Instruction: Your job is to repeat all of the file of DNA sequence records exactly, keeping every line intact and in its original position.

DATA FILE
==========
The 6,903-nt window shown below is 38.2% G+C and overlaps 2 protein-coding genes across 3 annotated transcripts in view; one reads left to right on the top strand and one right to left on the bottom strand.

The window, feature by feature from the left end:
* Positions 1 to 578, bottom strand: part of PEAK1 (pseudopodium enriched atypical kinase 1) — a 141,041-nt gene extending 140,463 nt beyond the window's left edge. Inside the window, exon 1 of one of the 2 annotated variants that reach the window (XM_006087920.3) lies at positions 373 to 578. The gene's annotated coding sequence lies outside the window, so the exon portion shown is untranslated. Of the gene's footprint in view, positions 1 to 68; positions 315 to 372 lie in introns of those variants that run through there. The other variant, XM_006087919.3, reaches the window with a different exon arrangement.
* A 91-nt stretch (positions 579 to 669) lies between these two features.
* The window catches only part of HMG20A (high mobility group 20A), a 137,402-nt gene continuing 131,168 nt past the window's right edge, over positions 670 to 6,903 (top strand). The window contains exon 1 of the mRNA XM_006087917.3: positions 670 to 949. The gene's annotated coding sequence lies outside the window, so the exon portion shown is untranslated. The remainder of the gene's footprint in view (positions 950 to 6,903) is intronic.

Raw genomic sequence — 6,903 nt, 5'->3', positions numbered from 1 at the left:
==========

The 6,903-nt window shown below is 38.2% G+C and overlaps 2 protein-coding genes across 3 annotated transcripts in view; one reads left to right on the top strand and one right to left on the bottom strand.

The window, feature by feature from the left end:
* Positions 1 to 578, bottom strand: part of PEAK1 (pseudopodium enriched atypical kinase 1) — a 141,041-nt gene extending 140,463 nt beyond the window's left edge. Inside the window, exon 1 of one of the 2 annotated variants that reach the window (XM_006087920.3) lies at positions 373 to 578. The gene's annotated coding sequence lies outside the window, so the exon portion shown is untranslated. Of the gene's footprint in view, positions 1 to 68; positions 315 to 372 lie in introns of those variants that run through there. The other variant, XM_006087919.3, reaches the window with a different exon arrangement.
* A 91-nt stretch (positions 579 to 669) lies between these two features.
* The window catches only part of HMG20A (high mobility group 20A), a 137,402-nt gene continuing 131,168 nt past the window's right edge, over positions 670 to 6,903 (top strand). The window contains exon 1 of the mRNA XM_006087917.3: positions 670 to 949. The gene's annotated coding sequence lies outside the window, so the exon portion shown is untranslated. The remainder of the gene's footprint in view (positions 950 to 6,903) is intronic.

Raw genomic sequence — 6,903 nt, 5'->3', positions numbered from 1 at the left: